Killing or sick­ening large num­bers of people through water con­t­a­m­i­na­tion would not be easy. Someone would need access to a large amount of chem­i­cals and be able to dump them in a sen­si­tive spot, which would likely attract atten­tion, said Stephen Flynn, director of the Center for Resilience Studies at North­eastern University.

It turns out to be fairly dif­fi­cult to cause a life-​​threatening level of danger by essen­tially attacking the water system with chem­i­cals,” Flynn said. “You need a lot of chem­i­cals, and it becomes really chal­lenging oper­a­tionally for bad people to do this on any real scale.”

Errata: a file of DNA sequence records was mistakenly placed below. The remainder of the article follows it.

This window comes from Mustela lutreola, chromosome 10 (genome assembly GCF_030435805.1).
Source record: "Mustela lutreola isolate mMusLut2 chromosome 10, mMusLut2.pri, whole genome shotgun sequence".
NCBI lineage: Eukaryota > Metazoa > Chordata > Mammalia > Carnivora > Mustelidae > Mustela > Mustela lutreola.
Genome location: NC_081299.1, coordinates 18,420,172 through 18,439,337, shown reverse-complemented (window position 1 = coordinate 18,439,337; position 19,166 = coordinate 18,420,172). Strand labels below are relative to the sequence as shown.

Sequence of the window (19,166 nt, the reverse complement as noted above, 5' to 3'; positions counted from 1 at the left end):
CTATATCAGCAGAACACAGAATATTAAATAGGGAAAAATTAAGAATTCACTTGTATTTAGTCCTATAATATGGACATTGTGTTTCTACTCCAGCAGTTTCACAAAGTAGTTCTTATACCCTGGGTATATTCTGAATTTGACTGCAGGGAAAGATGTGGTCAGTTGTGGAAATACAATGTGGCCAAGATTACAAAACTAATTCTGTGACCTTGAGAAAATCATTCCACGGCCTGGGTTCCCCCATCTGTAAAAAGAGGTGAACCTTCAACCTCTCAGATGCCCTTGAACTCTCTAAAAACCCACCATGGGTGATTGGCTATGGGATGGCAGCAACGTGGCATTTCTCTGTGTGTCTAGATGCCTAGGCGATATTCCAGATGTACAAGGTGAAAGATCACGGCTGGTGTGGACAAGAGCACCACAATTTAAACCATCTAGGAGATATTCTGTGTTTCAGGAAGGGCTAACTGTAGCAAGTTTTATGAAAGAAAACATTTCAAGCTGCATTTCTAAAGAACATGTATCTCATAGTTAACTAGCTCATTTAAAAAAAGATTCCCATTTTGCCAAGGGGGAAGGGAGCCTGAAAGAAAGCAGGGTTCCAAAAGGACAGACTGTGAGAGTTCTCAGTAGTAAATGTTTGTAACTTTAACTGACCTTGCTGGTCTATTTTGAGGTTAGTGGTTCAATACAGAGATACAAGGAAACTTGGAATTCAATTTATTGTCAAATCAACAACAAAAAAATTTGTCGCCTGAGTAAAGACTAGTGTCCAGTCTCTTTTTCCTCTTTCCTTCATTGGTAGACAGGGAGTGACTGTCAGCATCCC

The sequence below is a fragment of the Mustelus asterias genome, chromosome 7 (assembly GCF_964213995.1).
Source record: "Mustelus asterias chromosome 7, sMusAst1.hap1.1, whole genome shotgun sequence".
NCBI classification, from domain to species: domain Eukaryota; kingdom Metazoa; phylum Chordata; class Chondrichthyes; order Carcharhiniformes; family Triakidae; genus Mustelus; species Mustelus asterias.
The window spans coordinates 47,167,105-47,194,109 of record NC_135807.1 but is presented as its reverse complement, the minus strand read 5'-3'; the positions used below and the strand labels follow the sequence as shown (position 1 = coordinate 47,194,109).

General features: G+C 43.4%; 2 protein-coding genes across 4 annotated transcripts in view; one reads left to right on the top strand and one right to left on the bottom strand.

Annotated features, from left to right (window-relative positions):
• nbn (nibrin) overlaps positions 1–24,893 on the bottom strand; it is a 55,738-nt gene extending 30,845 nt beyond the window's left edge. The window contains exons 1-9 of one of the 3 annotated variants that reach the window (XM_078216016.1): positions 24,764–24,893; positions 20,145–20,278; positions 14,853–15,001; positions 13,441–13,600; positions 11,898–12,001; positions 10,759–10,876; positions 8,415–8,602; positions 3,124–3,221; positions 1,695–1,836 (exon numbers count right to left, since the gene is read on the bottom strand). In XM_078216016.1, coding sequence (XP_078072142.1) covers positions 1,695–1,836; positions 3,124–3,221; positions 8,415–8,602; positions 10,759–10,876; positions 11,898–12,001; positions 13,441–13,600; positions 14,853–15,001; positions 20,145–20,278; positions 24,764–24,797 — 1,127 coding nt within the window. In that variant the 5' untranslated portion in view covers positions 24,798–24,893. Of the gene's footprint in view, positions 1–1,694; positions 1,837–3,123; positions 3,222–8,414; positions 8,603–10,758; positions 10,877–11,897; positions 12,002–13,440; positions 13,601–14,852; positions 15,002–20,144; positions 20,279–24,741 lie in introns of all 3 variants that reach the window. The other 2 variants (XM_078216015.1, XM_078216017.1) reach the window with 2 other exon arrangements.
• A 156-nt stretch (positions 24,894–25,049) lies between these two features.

While no one became seri­ously ill in West Vir­ginia, it was hugely dis­rup­tive as 300,000 people went without tap water for at least five days. And the long-​​term effects of expo­sure to the chem­ical are unknown.

Stricter reg­u­la­tion of chem­i­cals and water facil­i­ties would pre­vent such acci­dents and deter ter­ror­ists, Flynn said.

Read the article at NPR →